these tools can be used, as well as an appreciation of their limitations.
ISBN XXXXXXXXXX © www.free-management-ebooks.com 6
This knowledge will enable you to take an active and productive role when asked to par-
ticipate in the strategic decision-making process.
4 You may be asked to contribute your expertise to meetings where strategic
concerns are being discussed.
4 Typical scenarios where you could be asked to provide information for stra-
tegic decision making include: analyzing the organization’s external environ-
ment, assessing internal capabilities, assisting strategy definitions, and aiding
in the implementation.
The SWOT analysis is a business analysis technique that your organization can perform
for each of its products, services, and markets when deciding on the best way to achieve
future growth. The process involves identifying the strengths and weaknesses of the or-
ganization, and opportunities and threats present in the market that it operates in. The
first letter of each of these four factors creates the acronym SWOT.
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As a manager, your role in any strategic planning is likely to involve providing operational
data to help assess the internal capabilities, and (depending on your job function) you
may also be asked to provide market intelligence.
The completion of a SWOT analysis should help you to decide which market segments
offer you the best opportunities for success and profitable growth over the life cycle of
your product or service.
Your position against your competitors
Identifi es best future opportunities
ent & future threats
The SWOT analysis is a popular and versatile tool, but it involves a lot of subjective deci-
sion making at each stage. It should always be used as a guide rather than as a prescrip-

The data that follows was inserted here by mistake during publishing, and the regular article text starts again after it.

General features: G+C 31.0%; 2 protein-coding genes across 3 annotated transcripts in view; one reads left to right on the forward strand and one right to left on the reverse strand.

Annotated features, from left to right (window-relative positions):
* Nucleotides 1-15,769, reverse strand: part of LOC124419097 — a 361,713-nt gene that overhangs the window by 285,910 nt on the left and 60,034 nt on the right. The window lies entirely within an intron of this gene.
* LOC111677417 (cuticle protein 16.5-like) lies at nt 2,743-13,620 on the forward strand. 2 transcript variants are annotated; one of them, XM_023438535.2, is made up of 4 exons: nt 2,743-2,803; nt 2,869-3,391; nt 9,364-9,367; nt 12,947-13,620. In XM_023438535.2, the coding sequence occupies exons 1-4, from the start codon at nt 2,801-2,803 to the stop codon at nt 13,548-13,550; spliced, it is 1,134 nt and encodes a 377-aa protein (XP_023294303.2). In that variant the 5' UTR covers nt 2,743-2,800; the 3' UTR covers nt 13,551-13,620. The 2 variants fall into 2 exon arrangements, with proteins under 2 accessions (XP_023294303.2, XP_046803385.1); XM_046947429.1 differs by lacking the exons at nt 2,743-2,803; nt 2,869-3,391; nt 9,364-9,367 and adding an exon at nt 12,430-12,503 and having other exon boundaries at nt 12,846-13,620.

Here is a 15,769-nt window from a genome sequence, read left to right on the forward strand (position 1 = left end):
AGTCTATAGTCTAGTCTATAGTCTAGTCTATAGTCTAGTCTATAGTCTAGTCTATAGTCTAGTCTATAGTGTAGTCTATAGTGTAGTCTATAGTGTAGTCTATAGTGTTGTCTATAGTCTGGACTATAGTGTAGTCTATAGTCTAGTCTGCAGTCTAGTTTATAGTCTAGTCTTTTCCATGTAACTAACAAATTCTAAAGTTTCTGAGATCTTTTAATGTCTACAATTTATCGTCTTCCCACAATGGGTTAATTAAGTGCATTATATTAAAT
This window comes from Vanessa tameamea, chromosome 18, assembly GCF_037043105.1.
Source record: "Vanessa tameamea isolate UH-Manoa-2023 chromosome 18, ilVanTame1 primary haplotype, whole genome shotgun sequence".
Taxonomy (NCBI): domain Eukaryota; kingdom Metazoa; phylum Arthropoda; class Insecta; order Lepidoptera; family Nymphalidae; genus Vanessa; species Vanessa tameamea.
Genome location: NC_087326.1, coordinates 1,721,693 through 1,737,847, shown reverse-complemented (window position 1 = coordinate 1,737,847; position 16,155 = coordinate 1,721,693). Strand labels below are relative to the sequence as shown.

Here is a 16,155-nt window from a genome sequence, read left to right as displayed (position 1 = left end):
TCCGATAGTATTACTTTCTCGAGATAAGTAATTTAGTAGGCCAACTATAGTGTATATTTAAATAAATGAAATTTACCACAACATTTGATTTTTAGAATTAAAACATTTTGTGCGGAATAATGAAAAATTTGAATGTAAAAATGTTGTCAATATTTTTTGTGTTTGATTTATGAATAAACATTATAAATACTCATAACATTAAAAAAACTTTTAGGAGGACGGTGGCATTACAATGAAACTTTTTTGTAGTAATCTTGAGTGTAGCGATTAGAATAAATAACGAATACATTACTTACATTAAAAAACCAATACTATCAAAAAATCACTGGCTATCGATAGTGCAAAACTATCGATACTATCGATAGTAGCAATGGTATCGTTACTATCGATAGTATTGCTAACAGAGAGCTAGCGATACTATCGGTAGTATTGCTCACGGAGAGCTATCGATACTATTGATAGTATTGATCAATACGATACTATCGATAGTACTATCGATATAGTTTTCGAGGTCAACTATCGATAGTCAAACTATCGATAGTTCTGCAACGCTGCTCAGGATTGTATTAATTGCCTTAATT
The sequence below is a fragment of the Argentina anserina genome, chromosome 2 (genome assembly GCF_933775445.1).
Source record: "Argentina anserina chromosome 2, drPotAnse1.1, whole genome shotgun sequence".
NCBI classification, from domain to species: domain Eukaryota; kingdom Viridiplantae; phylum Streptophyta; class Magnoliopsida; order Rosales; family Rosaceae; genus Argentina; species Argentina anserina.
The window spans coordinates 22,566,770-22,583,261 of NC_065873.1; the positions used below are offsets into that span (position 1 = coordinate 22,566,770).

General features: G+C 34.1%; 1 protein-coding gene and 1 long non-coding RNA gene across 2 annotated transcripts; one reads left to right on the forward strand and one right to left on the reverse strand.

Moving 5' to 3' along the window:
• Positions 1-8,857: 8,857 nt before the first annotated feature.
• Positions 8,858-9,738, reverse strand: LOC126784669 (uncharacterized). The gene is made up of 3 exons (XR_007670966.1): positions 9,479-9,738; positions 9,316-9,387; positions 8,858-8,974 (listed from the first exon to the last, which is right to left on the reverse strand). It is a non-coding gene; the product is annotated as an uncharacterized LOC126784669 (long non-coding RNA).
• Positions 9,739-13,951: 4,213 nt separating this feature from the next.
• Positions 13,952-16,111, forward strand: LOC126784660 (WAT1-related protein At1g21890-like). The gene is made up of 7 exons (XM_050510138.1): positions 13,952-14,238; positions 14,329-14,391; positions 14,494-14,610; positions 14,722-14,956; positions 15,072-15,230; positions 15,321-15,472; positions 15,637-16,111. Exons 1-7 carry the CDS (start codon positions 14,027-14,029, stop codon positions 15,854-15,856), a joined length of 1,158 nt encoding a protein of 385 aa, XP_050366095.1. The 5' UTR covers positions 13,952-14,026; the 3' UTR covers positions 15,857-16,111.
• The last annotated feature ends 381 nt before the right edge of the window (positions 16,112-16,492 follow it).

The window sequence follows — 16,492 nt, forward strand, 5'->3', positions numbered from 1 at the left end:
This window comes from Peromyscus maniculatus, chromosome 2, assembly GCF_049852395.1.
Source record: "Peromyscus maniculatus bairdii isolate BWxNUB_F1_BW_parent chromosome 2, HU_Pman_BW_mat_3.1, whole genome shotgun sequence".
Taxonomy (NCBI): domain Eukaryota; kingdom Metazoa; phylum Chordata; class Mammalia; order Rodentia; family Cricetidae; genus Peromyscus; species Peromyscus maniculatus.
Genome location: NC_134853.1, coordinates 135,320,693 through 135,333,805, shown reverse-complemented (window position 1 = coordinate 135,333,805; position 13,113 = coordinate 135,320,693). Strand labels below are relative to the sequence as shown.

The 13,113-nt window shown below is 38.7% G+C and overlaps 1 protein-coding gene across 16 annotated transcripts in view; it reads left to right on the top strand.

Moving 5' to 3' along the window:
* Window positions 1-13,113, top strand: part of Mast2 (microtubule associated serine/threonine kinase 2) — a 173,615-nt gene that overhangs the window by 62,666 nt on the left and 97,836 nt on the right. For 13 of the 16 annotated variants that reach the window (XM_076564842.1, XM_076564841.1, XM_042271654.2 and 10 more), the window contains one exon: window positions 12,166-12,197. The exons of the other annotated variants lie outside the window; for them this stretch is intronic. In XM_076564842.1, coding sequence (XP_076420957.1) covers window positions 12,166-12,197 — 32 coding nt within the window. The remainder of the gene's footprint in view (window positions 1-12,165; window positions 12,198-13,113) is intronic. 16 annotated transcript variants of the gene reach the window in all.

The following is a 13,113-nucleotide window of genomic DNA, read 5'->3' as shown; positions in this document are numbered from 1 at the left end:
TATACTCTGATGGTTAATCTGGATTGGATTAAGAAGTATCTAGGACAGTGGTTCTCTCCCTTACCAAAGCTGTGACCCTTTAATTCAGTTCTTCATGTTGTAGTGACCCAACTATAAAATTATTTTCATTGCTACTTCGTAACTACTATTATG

tion and it is an iterative process. There is no such thing as a definitive SWOT for any
particular organization because the strengths, weaknesses, opportunities, and threats
depend to a large extent on the business objective under consideration. This concept is
described in detail later in this eBook.
After completing a SWOT analysis, your organization will then use an analysis tool such
as the Ansoff Matrix to define the best growth strategy to achieve the chosen objective.
If you are unfamiliar with the Ansoff Matrix or want to understand it in greater detail
then visit our website www.free-management-ebooks and download our free ‘Ansoff
Matrix’ business strategy eBook.
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4 SWOT Analysis provides information that helps in synchronizing an organiza-
tion’s resources and capabilities with the external environment in which the
4 The acronym SWOT stands for Strengths, Weaknesses, Opportunities, and Threats.
4 Strengths and weaknesses are considered to be internal factors over which
you have some measure of control.
4 Opportunities and threats are considered to be external factors over which
you have no control.
4 SWOTs depend on the business objective under consideration.
4 There is NO definitive SWOT analysis for any organization.